The cadences (or tempo) of the marches in the British army during the Revolutionary War were 60 beats per minute for the ordinary step and 120 beats per minute for the quickstep. Using the same British manuals and technique, the Continental army maintained these same cadences. It was not until after the winter of 1777-78 at Valley Forge that Baron Friedrich von Steuben increased the cadence of the ordinary step in the Continental army to 75 beats per minute.
Neither the British nor the Continentals continually marched to a drum beat. Any "one" of the eight divisions of the Foot March would be played to establish the cadence and upon its completion, the troops would step off in silence at a route step. Only, perhaps, in the presence of a dignitary or in the sight of a town, would the field musick play and the troops march in step. On occasions such as this, one might have heard any number of popular tunes of the day.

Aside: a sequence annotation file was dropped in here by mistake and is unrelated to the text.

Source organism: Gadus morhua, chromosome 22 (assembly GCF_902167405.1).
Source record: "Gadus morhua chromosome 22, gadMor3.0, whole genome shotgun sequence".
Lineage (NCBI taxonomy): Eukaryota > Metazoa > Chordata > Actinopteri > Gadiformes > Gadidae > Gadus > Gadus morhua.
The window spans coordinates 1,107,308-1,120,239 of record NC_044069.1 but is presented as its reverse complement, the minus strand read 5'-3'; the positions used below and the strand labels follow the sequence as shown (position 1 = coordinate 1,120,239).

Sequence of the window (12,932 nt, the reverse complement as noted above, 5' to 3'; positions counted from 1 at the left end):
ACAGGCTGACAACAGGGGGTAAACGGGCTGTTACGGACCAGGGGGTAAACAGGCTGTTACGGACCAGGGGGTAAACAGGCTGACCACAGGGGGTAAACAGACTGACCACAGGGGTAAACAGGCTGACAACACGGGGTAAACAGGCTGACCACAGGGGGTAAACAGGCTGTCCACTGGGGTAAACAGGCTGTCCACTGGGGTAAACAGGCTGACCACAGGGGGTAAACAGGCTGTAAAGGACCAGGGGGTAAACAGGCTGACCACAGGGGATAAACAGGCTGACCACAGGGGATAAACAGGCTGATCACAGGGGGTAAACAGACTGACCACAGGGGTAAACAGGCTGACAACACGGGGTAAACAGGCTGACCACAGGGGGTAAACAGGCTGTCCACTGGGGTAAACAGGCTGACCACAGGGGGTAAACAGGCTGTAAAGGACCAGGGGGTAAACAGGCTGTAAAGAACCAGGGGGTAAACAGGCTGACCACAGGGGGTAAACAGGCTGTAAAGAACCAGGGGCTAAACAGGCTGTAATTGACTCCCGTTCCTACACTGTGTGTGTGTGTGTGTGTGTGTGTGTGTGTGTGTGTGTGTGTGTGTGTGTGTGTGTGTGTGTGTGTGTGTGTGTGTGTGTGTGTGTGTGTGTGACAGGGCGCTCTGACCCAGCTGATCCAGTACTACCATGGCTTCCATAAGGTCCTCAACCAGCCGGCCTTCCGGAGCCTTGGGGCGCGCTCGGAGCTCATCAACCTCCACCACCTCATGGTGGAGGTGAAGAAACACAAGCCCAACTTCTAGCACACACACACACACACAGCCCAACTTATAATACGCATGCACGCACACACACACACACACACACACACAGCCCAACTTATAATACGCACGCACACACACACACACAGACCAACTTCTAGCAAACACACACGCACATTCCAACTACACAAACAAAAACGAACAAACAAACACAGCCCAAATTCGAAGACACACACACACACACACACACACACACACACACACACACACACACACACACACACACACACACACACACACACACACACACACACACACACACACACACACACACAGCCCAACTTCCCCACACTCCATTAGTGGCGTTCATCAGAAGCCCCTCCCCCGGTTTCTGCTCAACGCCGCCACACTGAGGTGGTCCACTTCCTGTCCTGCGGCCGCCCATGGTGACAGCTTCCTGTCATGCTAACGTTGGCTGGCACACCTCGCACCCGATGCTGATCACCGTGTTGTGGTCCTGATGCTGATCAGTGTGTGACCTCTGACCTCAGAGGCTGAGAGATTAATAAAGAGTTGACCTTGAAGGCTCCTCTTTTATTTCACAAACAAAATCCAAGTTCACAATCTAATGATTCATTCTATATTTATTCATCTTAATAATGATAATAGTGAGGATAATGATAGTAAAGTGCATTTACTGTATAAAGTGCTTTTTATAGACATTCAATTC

See our Repertoire Page for just some of the possibilities.
We offer the following based on music and drum beatings found in the Compleat Tutor For The Fife; Thompson & Son: London, 1759 and the Young Drummers Assistant; Longman & Broderip: London, 1780.
Foot March - 8 Divisions
1st Division2nd Division3rd Division4th Division
5th Division6th Division7th Division8th Division
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